It is unclear why teachers who become certified through alternative programs leave the profession at higher rates — some have speculated they do not receive the same amount of support as educators who go through four-year programs — but during a State Board of Education meeting on June 15, TEA data showed that “if teachers prepared in alternative certification programs were retained at the same rate as teachers prepared in traditional programs, over 3,700 fewer new teachers would have been needed last year.”
“We are really thinking about how we improve the preparation of our new teachers so that those new teachers are more likely to stay and we will have fewer new teachers that we need to replace year over year,” Oeser said.
Over the last year, The Texas Tribune has spoken to several teachers and reported about why they’ve decided to leave the profession.
The main themes are health and safety concerns during the pandemic and being overworked and underpaid. For some, the pandemic and Texas’ ensuing culture wars were the breaking point.
In a Charles Butt Foundation poll of 919 Texas teachers last year, 68% said they seriously considered leaving the profession in 2021, an increase of 10 percentage points compared with the year before.
In the same poll, teachers said they felt undervalued and underpaid. The average pay for teachers did not increase between 2010 and 2019; instead, it decreased from $55,433 to $54,192, according to a University of Houston report released this year.
In 2019, Texas lawmakers mandated raises for teachers in a $11.6 billion overhaul of public school finance. The bill also included a merit raise system aimed at helping rural and high-need school districts attract talent. In rare cases, the program rewards Texas’ highest-rated educators with hefty pay raises that could balloon to six-figure salaries.
In February, a Texas American Federation of Teachers survey of 3,800 of its members found that 66% of educators throughout Texas said they have recently considered leaving their jobs.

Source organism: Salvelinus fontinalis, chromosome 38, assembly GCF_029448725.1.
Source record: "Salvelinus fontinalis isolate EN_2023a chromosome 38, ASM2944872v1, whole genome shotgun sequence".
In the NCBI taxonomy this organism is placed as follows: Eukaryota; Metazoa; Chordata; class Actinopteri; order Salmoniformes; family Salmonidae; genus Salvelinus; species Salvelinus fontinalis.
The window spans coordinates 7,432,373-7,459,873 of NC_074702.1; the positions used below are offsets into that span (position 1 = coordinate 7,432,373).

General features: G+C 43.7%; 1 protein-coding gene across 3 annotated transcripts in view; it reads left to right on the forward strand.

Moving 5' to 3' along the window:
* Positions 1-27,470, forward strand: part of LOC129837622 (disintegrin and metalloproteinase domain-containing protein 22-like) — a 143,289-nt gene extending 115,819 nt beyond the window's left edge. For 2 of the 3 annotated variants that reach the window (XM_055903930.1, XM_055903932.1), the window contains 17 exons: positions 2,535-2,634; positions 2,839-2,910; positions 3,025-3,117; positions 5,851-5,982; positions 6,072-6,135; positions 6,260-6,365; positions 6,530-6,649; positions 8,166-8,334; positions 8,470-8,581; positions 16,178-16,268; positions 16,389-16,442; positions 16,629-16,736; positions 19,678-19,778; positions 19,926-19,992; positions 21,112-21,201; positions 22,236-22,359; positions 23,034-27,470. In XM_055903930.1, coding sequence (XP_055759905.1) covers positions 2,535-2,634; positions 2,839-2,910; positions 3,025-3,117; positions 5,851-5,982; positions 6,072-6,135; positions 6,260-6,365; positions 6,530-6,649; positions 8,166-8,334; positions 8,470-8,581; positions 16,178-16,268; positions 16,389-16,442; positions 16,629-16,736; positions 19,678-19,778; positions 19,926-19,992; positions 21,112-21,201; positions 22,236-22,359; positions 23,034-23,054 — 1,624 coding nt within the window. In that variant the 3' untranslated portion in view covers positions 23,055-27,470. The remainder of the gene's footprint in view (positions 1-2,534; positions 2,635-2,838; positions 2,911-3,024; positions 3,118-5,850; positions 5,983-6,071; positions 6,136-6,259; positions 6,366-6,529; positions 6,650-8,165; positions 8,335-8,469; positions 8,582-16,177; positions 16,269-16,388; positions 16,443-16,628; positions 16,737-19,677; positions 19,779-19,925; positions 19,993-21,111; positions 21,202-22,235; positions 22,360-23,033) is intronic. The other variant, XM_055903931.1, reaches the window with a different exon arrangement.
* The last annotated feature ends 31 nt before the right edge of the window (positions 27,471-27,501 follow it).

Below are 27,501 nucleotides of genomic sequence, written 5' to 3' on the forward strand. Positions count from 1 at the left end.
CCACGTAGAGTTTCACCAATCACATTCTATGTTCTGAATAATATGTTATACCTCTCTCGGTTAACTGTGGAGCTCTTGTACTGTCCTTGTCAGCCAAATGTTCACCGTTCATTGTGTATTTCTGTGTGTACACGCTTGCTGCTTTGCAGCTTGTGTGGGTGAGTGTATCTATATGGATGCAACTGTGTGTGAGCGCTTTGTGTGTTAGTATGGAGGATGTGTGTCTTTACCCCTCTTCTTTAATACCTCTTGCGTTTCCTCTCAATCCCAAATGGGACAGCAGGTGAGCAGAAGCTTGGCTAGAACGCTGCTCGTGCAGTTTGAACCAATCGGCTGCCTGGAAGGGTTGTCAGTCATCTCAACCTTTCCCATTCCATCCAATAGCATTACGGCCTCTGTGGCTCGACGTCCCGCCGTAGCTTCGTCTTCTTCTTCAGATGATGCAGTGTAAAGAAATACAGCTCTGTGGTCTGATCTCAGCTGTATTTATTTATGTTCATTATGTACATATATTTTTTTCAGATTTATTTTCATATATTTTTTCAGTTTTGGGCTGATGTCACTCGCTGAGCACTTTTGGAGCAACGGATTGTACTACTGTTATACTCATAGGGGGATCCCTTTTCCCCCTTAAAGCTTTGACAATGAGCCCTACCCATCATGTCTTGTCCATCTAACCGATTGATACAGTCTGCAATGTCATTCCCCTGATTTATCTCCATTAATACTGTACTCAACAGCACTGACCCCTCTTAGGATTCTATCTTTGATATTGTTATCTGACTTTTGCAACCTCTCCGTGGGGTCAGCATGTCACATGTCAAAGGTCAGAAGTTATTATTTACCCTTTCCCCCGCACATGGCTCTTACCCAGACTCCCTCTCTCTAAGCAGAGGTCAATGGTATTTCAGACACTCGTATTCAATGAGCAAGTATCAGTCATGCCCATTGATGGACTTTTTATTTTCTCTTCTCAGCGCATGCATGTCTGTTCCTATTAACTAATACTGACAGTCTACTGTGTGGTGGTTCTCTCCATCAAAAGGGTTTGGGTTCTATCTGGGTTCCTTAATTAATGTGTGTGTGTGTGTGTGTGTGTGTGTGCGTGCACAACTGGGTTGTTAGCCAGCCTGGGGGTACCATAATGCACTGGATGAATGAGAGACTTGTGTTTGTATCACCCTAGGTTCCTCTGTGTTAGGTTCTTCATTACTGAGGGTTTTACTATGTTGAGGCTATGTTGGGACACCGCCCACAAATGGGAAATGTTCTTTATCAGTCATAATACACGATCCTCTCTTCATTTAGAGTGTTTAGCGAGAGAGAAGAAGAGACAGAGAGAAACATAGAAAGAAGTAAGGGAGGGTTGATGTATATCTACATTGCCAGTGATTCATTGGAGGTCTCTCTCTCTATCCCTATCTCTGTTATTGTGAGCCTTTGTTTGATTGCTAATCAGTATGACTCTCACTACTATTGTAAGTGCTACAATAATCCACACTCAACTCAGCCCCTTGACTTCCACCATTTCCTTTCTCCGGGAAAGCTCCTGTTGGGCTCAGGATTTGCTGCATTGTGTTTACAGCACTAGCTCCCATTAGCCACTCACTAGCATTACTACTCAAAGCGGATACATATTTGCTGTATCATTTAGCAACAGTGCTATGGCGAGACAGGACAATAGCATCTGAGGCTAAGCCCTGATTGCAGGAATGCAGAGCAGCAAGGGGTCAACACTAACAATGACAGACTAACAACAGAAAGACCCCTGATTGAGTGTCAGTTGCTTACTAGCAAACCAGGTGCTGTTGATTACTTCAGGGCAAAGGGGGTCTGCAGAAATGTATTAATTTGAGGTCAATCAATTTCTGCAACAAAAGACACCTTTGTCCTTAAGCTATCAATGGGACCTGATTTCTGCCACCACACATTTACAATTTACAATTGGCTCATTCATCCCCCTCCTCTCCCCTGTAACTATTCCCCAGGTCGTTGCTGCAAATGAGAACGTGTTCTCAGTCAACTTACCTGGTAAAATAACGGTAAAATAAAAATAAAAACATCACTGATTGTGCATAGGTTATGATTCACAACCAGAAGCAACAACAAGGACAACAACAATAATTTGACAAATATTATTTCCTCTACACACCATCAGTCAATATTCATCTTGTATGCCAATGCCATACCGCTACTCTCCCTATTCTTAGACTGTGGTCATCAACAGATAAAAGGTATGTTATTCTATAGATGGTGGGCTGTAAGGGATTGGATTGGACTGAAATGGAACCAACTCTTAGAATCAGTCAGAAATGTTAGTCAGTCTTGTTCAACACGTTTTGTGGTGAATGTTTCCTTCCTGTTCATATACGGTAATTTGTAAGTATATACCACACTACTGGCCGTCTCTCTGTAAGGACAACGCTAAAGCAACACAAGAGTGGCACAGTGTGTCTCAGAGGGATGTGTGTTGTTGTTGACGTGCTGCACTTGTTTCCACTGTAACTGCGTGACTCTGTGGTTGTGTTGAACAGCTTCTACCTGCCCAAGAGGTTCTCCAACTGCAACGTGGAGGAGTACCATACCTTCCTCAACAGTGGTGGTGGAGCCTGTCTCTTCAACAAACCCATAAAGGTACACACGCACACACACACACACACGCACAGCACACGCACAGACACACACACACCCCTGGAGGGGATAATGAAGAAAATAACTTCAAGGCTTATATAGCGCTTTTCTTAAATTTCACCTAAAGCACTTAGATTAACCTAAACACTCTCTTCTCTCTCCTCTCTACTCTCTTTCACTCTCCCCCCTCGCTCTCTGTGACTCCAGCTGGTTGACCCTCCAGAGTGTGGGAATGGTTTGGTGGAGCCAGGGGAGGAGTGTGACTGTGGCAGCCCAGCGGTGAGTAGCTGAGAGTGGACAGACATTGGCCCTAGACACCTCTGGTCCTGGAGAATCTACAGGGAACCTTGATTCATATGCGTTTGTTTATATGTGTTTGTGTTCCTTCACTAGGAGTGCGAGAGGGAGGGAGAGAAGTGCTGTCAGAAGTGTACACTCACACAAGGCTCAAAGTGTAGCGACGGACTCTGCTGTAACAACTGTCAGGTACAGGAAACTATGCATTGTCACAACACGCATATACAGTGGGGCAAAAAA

“Teachers have been working through this pandemic for like a year and a half, had to make the switch to virtual and then come back [in person],” Oeser said. “It was a really difficult time and the economy heated up, so there’s a lot of additional opportunities outside of teaching that were options for folks.”
Gordon Mock, a former teacher, left the profession after just two years on the job. He taught elementary in the Spring Independent School District, near Houston, until 2018. He thought teaching was his dream job.
But he was disillusioned. He left because of big and unwieldy class sizes, high insurance costs for his family that were eating up his paycheck, and lack of support for teachers like him who had come from alternative certification programs and had no guidance on how to face the challenges of working in disadvantaged schools.
“Why am I going to worry about 25 or 30 kids when I have my own family to worry about?” Mock said. “The existential anxiety there is really kind of what drove me away.”
Mock said he remembers kids coming into his classroom with no shoes, some of whom hadn’t eaten a meal all day. Circumstances like these made teaching and learning hard, and it was demoralizing.
“The classroom is really a microcosm of what’s going on outside,” he said.
Mock said he would have benefited from having a veteran teacher by his side during his first two years of teaching.
State officials are looking for ways to retain teachers and make education a more lucrative career choice.
The task force has met twice so far, Oeser said. Members of the task force have been split up into groups to tackle concerns such as educator preparation, pay, staffing and improving the teacher experience.
The task force will meet again in August with a more defined plan and will have a final report in February, Oeser said.